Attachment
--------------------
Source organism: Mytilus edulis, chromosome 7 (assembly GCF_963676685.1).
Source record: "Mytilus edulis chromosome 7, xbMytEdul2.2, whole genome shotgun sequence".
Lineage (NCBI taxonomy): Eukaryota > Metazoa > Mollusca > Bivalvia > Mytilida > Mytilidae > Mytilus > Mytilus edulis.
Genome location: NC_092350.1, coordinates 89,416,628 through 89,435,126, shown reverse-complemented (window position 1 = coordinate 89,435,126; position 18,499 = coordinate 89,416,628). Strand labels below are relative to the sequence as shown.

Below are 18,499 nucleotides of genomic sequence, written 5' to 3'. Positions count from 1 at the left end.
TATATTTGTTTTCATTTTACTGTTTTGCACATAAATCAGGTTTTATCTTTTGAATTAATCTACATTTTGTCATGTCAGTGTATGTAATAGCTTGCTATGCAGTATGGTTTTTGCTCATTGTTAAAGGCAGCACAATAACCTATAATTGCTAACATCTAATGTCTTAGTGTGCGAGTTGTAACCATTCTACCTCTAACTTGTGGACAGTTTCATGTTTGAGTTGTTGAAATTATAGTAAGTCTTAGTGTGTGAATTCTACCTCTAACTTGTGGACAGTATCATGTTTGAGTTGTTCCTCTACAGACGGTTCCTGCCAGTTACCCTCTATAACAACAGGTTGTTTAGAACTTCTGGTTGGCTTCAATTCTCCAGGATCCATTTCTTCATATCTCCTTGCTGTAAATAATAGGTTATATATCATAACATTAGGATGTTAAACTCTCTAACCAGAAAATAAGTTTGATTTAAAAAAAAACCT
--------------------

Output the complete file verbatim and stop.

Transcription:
Source organism: Mytilus edulis, chromosome 7 (assembly GCF_963676685.1).
Source record: "Mytilus edulis chromosome 7, xbMytEdul2.2, whole genome shotgun sequence".
Lineage (NCBI taxonomy): Eukaryota > Metazoa > Mollusca > Bivalvia > Mytilida > Mytilidae > Mytilus > Mytilus edulis.
Genome location: NC_092350.1, coordinates 89,416,628 through 89,435,126, shown reverse-complemented (window position 1 = coordinate 89,435,126; position 18,499 = coordinate 89,416,628). Strand labels below are relative to the sequence as shown.

Below are 18,499 nucleotides of genomic sequence, written 5' to 3'. Positions count from 1 at the left end.
TATATTTGTTTTCATTTTACTGTTTTGCACATAAATCAGGTTTTATCTTTTGAATTAATCTACATTTTGTCATGTCAGTGTATGTAATAGCTTGCTATGCAGTATGGTTTTTGCTCATTGTTAAAGGCAGCACAATAACCTATAATTGCTAACATCTAATGTCTTAGTGTGCGAGTTGTAACCATTCTACCTCTAACTTGTGGACAGTTTCATGTTTGAGTTGTTGAAATTATAGTAAGTCTTAGTGTGTGAATTCTACCTCTAACTTGTGGACAGTATCATGTTTGAGTTGTTCCTCTACAGACGGTTCCTGCCAGTTACCCTCTATAACAACAGGTTGTTTAGAACTTCTGGTTGGCTTCAATTCTCCAGGATCCATTTCTTCATATCTCCTTGCTGTAAATAATAGGTTATATATCATAACATTAGGATGTTAAACTCTCTAACCAGAAAATAAGTTTGATTTAAAAAAAAACCT